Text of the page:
1852. After the long journey

How wonderful! Rafferty (known to his friends as Raff) belonged to the Spiggyholes Ornithologist Society. Like most bird-watchers he was consumed by a passion for observing birds. Every Saturday, sunshine or not, he would disappear into the environment with camera and binoculars.

It was on one of these Saturday excursions that Raff spied a pair of Condove Variegated Flicktails (Australissimus flickbumibus). These birds were native to a neighbouring continent and had never been seen in this country before. When I say “neighbouring”, the continent and Raff’s country were separated by a sea of hundreds of miles. The pair of Condove Variegated Flicktails (Australissimus flickbumibus) had clearly been caught in a massive storm and been blown across the ocean. It was not a migratory bird. Such a thing happened only once or twice in a century or so. If the storm-blown birds settled and reproduced they would be classified as “native” to the country because they were not introduced by humans.

Raff’s excitement knew no bounds. The Condove Variegated Flicktail (Australissimus flickbumibus) was by no means a boring bird, unlike most of the native species of his country. The native species were all black or dark grey or dark brown or dark green. Quite dreary really! Whereas the Condove Variegated Flicktails (Australissimus flickbumibus) were a bright and colourful addition to the native fauna. Let’s hope they breed.

And sing! My word! Could the Condove Variegated Flicktails (Australissimus flickbumibus) sing or what?

Raff wrote an article (complete with photographs) for the Ornithological Bulletin, a monthly magazine dedicated to the promotion of native species of birds. What a furore the article caused! Half the readers were thrilled with such a colourful and musical possible permanent settler. The rest of the readers were dismayed. The new species would undermine the habitat of the native Leaden Brown Muted Caw-caw bird (Boringdullnus dozimus).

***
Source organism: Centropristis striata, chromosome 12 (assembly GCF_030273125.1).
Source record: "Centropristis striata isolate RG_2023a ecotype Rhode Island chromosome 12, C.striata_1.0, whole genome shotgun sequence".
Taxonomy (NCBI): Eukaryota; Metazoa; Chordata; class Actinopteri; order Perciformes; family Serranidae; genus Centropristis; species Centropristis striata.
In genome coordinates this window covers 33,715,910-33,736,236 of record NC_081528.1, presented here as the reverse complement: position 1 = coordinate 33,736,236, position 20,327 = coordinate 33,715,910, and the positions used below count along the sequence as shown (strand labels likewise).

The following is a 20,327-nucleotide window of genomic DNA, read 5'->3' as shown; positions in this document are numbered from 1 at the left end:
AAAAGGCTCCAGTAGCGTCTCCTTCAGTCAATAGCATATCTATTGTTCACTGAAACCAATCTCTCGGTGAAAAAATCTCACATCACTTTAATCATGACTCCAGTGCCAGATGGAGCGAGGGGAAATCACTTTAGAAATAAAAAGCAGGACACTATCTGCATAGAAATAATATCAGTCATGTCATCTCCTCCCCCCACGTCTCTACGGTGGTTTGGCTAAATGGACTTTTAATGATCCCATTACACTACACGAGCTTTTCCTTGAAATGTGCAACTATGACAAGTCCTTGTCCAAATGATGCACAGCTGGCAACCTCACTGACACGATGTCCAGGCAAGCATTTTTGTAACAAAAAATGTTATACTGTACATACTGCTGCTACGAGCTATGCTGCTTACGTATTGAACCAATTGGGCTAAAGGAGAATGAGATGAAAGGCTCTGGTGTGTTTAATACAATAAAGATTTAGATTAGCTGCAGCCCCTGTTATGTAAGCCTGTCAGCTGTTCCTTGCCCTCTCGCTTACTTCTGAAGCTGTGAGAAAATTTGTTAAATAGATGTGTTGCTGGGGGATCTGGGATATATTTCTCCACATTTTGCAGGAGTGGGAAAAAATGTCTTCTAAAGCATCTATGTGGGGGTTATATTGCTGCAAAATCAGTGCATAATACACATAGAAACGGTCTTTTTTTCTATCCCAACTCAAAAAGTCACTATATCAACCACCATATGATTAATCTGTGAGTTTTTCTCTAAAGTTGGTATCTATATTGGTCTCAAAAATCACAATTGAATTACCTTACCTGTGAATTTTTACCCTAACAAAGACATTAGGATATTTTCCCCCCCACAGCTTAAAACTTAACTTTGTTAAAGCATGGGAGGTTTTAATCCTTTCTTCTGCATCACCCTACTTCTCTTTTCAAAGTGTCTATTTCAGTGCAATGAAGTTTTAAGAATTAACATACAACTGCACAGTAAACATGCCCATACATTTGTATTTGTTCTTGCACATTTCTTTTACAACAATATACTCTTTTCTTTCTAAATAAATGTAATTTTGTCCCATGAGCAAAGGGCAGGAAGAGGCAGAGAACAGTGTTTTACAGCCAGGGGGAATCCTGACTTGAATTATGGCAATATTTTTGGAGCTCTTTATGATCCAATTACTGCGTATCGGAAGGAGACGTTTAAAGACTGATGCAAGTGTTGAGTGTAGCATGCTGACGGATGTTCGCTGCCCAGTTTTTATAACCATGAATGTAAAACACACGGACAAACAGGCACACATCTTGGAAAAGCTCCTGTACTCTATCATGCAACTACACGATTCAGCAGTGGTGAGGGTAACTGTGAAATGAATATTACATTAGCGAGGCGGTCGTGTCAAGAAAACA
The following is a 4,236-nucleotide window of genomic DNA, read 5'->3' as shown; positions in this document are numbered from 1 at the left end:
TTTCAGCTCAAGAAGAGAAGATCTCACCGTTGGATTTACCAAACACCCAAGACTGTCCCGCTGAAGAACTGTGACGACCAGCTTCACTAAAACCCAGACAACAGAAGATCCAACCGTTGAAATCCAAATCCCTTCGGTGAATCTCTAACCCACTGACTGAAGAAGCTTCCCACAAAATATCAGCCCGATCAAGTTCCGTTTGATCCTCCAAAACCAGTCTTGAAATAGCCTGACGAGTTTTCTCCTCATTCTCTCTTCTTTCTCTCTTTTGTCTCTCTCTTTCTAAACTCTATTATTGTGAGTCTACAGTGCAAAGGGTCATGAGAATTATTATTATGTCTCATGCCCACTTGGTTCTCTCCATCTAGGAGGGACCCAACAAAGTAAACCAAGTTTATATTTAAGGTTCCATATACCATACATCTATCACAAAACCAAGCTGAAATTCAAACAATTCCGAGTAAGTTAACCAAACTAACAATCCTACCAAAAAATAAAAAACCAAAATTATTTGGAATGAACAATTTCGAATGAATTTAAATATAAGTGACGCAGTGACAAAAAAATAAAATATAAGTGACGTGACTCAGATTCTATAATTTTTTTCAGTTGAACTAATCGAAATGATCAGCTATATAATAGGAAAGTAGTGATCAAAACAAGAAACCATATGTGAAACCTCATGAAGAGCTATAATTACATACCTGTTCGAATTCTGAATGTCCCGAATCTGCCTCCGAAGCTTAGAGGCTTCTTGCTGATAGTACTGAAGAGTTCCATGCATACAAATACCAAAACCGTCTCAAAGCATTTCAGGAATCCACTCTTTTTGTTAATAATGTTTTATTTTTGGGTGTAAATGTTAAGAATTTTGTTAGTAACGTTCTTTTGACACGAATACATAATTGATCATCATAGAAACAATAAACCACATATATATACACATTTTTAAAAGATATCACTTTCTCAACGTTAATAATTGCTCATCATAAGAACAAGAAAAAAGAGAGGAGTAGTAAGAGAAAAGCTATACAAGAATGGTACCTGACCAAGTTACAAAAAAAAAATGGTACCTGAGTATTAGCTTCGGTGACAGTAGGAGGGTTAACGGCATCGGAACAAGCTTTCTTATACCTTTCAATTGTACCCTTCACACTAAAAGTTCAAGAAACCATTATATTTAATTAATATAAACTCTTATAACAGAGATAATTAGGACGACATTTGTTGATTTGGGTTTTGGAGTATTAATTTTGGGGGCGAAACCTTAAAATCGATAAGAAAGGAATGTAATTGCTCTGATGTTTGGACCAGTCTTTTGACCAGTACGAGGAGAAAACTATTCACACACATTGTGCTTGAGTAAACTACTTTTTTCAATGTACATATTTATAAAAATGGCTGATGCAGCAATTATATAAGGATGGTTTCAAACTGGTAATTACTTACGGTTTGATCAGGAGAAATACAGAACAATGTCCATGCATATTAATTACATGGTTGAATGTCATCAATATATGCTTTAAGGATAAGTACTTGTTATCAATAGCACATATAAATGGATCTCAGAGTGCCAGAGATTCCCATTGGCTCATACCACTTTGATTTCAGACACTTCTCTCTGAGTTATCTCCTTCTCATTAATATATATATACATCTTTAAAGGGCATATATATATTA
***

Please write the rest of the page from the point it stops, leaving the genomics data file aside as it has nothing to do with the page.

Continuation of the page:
That’s why a representative was sent by the Government’s Ministry of the Environment to shoot the Condove Variegated Flicktails (Australissimus flickbumibus) dead.

22 thoughts on “1852. After the long journey

    1. Bruce G. Post author

      The reason in fact that I’m not a propagandist for Granulomatous meningo-encephalomyelitis (GME) is because it’s not a bird; unlike the Dacelo novaeguineae and the Platycercus elegans; – both of which are delicious eating.

      Liked by 2 people

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        1. Bruce G. Post author

          Greenpeace people are my friends. I was the one who let them have half of the last hard-boiled dodo’s egg to try. We also shared info as to whether the endangered Jumpy Kangaroo was better boiled or roasted.

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    1. Bruce G. Post author

      But how would we become famous? The two birds pictured are New Zealand fantails that flit around your head when you go outside. Last week an albino one made an appearance. Crowds are flocking with their phones – swarms of them.

      Liked by 3 people

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      1. dumbestblogger

        The birds were super excited when they saw the first people with cellphones. Their scientific community went bananas trying to figure out the anomoly. ( And yes, I know I am ignoring your question. I don’t know how to answer it, so I’m pretending you never asked. Thanks.)

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  1. Yvonne

    When I come to visit you, I will smuggle a breeding pair of the Aussie fantails in my luggage. Will you promise to keep them safe and ensure they establish a big colony of these lovely birds at your farm?

    Liked by 2 people

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  2. Andrea Stephenson

    On a serious note, I find it uncomfortable when conservationists start talking about natives and non natives when it means killing off the ‘invaders’. I can understand the arguments, like our red squirrels being out-competed by those naughty grey squirrels from overseas, but it still makes me uncomfortable, where is the line?

    Liked by 1 person

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I delight in having my dull life coloured by your intelligent perceptions, your wit, and your vivacity.

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